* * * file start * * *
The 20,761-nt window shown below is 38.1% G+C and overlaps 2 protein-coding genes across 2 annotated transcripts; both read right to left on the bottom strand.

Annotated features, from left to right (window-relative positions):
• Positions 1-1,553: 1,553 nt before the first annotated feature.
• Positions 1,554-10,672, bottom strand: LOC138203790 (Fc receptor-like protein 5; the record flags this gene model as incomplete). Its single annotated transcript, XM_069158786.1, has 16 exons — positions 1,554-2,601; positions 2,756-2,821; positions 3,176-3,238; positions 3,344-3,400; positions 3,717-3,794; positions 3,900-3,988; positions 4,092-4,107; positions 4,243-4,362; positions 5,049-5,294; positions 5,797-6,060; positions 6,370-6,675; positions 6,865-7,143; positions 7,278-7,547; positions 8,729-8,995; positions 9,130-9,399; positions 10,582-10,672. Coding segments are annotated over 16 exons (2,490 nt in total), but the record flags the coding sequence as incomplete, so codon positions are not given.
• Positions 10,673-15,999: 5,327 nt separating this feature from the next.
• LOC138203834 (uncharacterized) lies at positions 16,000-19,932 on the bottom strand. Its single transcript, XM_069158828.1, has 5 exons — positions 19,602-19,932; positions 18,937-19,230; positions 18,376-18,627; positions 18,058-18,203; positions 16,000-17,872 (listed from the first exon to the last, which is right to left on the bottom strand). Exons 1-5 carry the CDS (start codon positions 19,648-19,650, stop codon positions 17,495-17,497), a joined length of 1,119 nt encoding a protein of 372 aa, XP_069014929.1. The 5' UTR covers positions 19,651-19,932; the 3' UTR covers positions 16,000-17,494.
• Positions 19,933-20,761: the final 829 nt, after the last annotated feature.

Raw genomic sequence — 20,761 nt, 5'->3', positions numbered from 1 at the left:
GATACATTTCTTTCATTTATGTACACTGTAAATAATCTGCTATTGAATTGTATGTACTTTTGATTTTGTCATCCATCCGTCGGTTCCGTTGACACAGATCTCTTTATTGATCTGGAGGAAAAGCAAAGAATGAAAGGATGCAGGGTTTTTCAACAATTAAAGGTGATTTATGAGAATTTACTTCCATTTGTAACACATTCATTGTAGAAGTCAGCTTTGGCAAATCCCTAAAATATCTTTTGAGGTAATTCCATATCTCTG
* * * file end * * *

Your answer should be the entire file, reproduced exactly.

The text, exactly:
The 20,761-nt window shown below is 38.1% G+C and overlaps 2 protein-coding genes across 2 annotated transcripts; both read right to left on the bottom strand.

Annotated features, from left to right (window-relative positions):
• Positions 1-1,553: 1,553 nt before the first annotated feature.
• Positions 1,554-10,672, bottom strand: LOC138203790 (Fc receptor-like protein 5; the record flags this gene model as incomplete). Its single annotated transcript, XM_069158786.1, has 16 exons — positions 1,554-2,601; positions 2,756-2,821; positions 3,176-3,238; positions 3,344-3,400; positions 3,717-3,794; positions 3,900-3,988; positions 4,092-4,107; positions 4,243-4,362; positions 5,049-5,294; positions 5,797-6,060; positions 6,370-6,675; positions 6,865-7,143; positions 7,278-7,547; positions 8,729-8,995; positions 9,130-9,399; positions 10,582-10,672. Coding segments are annotated over 16 exons (2,490 nt in total), but the record flags the coding sequence as incomplete, so codon positions are not given.
• Positions 10,673-15,999: 5,327 nt separating this feature from the next.
• LOC138203834 (uncharacterized) lies at positions 16,000-19,932 on the bottom strand. Its single transcript, XM_069158828.1, has 5 exons — positions 19,602-19,932; positions 18,937-19,230; positions 18,376-18,627; positions 18,058-18,203; positions 16,000-17,872 (listed from the first exon to the last, which is right to left on the bottom strand). Exons 1-5 carry the CDS (start codon positions 19,648-19,650, stop codon positions 17,495-17,497), a joined length of 1,119 nt encoding a protein of 372 aa, XP_069014929.1. The 5' UTR covers positions 19,651-19,932; the 3' UTR covers positions 16,000-17,494.
• Positions 19,933-20,761: the final 829 nt, after the last annotated feature.

Raw genomic sequence — 20,761 nt, 5'->3', positions numbered from 1 at the left:
GATACATTTCTTTCATTTATGTACACTGTAAATAATCTGCTATTGAATTGTATGTACTTTTGATTTTGTCATCCATCCGTCGGTTCCGTTGACACAGATCTCTTTATTGATCTGGAGGAAAAGCAAAGAATGAAAGGATGCAGGGTTTTTCAACAATTAAAGGTGATTTATGAGAATTTACTTCCATTTGTAACACATTCATTGTAGAAGTCAGCTTTGGCAAATCCCTAAAATATCTTTTGAGGTAATTCCATATCTCTG